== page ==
Darwin: our natural selection of the best resources around

By Rachel Hayward | 10 February 2009
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An image of a man with a large white beard.

Charles Darwin, picture courtesy the Natural History Museum. © Natural History Museum

12th February 2009 marks the 200th anniversary of the birth of the world’s most famous naturalist ever, Charles Darwin. We’ve made our own natural selection of highlights that you can use in your teaching.

Darwin200 is a year-long programme of events and activities for all age groups taking place across the UK which set out to explore Darwin ideas, his work and the great man’s legacy. Check out www.darwin200.org for more information, including wonderful free resources such as those funded by the Wellcome Trust for Primary and Secondary schools.

An image from a Darwin activity to show pupils how finches have evolved

Arkive is an online collection of thousands of videos, images and fact-files illustrating the world's species. The website also has Darwin resources for use in the classroom, including the activity about Darwin's finches. Picture courtesy ARKive

Supported by the British Council's Darwin Now initiative, ARKive has produced a selection of Darwin education materials suitable for 11-16 year olds. Based upon Darwin's voyage on the Beagle and his theory of evolution by natural selection, the materials cover a range of subjects including variation, classification, natural selection and identification keys.

Included within the new package are: ARKive themed classroom presentations, a number and variety of classroom activities and links to additional ARKive internet multi-media resources.

An image of a girl holding a magnifying glass up to her eye.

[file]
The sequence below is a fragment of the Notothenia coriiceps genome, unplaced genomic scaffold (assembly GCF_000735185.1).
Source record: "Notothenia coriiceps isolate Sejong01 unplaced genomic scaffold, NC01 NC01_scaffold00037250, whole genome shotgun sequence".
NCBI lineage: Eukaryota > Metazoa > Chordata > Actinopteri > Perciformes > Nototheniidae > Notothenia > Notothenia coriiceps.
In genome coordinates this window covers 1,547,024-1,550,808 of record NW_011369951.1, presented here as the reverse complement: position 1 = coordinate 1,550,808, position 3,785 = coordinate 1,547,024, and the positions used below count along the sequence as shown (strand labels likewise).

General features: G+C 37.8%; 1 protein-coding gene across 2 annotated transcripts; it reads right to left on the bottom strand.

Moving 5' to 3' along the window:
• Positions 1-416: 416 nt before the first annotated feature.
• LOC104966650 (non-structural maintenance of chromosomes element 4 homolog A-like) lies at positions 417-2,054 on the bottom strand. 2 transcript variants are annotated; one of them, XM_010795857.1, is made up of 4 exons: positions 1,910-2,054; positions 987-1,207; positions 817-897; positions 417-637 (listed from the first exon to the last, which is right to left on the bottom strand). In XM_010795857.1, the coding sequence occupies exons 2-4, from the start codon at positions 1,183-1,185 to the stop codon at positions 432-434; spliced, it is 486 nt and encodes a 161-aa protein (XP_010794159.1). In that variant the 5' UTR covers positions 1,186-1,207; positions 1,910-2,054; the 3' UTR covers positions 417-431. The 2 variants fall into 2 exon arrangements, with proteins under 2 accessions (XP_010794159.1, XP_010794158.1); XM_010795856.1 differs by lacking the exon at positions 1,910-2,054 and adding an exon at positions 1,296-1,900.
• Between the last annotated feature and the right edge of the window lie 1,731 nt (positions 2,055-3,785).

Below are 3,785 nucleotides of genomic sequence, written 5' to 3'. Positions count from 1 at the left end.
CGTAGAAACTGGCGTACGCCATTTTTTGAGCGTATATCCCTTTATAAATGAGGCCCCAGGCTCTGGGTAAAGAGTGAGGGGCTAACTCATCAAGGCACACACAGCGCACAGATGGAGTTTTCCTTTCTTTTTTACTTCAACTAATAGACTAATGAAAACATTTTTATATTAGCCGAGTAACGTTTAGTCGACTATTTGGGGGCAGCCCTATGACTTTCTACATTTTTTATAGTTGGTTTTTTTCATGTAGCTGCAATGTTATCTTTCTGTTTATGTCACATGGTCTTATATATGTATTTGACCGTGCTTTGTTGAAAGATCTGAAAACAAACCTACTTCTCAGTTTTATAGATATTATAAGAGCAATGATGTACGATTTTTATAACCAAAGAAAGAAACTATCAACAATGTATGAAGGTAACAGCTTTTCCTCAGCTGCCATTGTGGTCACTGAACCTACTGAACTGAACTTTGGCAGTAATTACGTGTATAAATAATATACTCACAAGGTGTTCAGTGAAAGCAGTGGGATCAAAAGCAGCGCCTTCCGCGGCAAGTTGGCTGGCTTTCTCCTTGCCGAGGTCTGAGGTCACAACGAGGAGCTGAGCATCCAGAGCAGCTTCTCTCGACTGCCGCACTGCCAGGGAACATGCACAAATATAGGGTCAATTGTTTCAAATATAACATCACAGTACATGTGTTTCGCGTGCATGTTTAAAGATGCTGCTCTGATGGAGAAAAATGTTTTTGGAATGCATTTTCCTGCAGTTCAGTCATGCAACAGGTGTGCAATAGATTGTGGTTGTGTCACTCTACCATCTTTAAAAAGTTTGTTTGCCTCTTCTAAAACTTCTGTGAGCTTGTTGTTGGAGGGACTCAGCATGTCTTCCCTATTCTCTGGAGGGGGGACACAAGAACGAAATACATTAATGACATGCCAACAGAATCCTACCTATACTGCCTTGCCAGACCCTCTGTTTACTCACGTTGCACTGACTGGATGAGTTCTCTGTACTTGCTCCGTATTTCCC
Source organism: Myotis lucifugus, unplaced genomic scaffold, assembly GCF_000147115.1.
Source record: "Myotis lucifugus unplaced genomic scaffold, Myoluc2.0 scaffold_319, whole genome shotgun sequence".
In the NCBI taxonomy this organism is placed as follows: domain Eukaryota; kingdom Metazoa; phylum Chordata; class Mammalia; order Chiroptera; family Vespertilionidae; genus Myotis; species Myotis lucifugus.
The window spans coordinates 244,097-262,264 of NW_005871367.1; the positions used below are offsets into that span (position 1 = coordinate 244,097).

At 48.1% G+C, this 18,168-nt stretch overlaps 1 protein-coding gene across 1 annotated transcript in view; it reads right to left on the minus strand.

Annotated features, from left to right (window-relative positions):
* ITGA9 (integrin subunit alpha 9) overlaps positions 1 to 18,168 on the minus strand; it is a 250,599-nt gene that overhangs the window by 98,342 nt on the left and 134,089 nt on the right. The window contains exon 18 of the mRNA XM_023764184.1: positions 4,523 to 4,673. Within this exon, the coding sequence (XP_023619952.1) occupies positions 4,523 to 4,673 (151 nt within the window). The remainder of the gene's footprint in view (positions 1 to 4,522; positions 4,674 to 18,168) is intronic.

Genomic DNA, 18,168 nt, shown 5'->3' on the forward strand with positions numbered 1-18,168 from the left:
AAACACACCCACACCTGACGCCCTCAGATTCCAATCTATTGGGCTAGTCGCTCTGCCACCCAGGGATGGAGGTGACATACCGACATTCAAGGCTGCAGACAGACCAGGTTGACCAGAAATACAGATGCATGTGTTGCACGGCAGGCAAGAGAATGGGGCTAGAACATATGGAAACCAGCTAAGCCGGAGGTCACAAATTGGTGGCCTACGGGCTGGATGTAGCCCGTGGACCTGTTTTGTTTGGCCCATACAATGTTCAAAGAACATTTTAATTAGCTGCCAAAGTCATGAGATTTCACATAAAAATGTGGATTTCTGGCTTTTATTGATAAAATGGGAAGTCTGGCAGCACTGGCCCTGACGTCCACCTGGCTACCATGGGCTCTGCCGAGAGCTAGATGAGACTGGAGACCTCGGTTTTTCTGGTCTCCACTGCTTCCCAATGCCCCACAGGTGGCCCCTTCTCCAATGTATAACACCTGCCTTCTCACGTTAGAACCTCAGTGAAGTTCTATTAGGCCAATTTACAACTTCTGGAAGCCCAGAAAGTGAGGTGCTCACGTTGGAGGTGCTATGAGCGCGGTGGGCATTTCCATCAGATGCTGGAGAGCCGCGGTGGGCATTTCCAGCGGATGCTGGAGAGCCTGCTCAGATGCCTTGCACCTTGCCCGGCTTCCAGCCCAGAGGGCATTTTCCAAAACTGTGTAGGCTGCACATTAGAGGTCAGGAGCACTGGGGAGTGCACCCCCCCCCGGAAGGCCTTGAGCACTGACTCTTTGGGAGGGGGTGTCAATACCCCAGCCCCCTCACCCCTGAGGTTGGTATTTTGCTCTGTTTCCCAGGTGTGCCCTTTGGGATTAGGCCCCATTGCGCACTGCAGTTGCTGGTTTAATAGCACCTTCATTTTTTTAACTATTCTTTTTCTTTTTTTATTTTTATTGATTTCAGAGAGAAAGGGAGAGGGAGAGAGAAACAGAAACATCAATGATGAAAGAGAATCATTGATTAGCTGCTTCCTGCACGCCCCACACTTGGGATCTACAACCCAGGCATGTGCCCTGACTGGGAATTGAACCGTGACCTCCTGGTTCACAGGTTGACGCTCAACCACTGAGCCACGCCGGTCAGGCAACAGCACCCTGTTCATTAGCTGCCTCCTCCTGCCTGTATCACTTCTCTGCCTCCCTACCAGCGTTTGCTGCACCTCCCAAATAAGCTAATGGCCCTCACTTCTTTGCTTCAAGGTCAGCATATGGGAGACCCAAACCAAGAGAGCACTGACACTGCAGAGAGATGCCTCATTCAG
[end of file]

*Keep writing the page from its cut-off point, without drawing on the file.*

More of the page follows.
The Great Plant Hunt... Following In Darwin's Footsteps. Picture courtesy Royal Botanical Gardens, Kew.

The Great Plant Hunt is aimed Primary school pupils. Simply register on the site to receive a treasure chest of science-related resources and activities from the Royal Botanic Gardens Kew (RBG Kew). Your class can be exploring habitats, collecting seeds, growing plants and taking part in 'The UK’s biggest school science project!'. Secondary schools have the exciting Survival Rivals. Fun, hands-on experiments, not least 'I'm a Worm, Get Me Out of Here' (exploring natural selection), help Key Stage 3 and 4 and post-16 students get to grips with Darwin's ideas.

There are lots of venues around the UK holding events and exhibitions celebrating Darwin so it's easy to find out about ones near your school.

And if you can get to London, the Natural History Museum's new Darwin Centre is definitely worth a visit.

There are plenty of Darwin-related resources available online from the NHM, including their great interactive, Darwin's Beagle Voyage.

And for those keen to know more about Darwin's famous five-year journey, culminating in his discoveries on the Galapagos Islands, then take a look at The Beagle Project. Here you can find out how the HMS Beagle has been rebuilt and follow the recreation of Darwin's epic voyage. More on the Beagle can be found on a website set up by a Darwin enthusiast www.aboutdarwin.com. It also includes a timeline and an insight into Darwin's family history.

An image of skeletons from monkeys in a glass case.

Darwin's Big Idea Big Exhibition runs until April 19 2008. © Tara Booth / Culture24

On February 13 2009, Darwin's home, Down House in Kent, opens its doors for the first time after being closed for conservation. Here, Darwin researched and wrote, On the Origin of Species.

TES has evolution materials while the BBC also has Darwin-related content.

For more information on Darwin200, why not read Culture24's exclusive interview with Darwin200 co-ordinator, Bob Bloomfield?

More on the venues and organisations we've mentioned:
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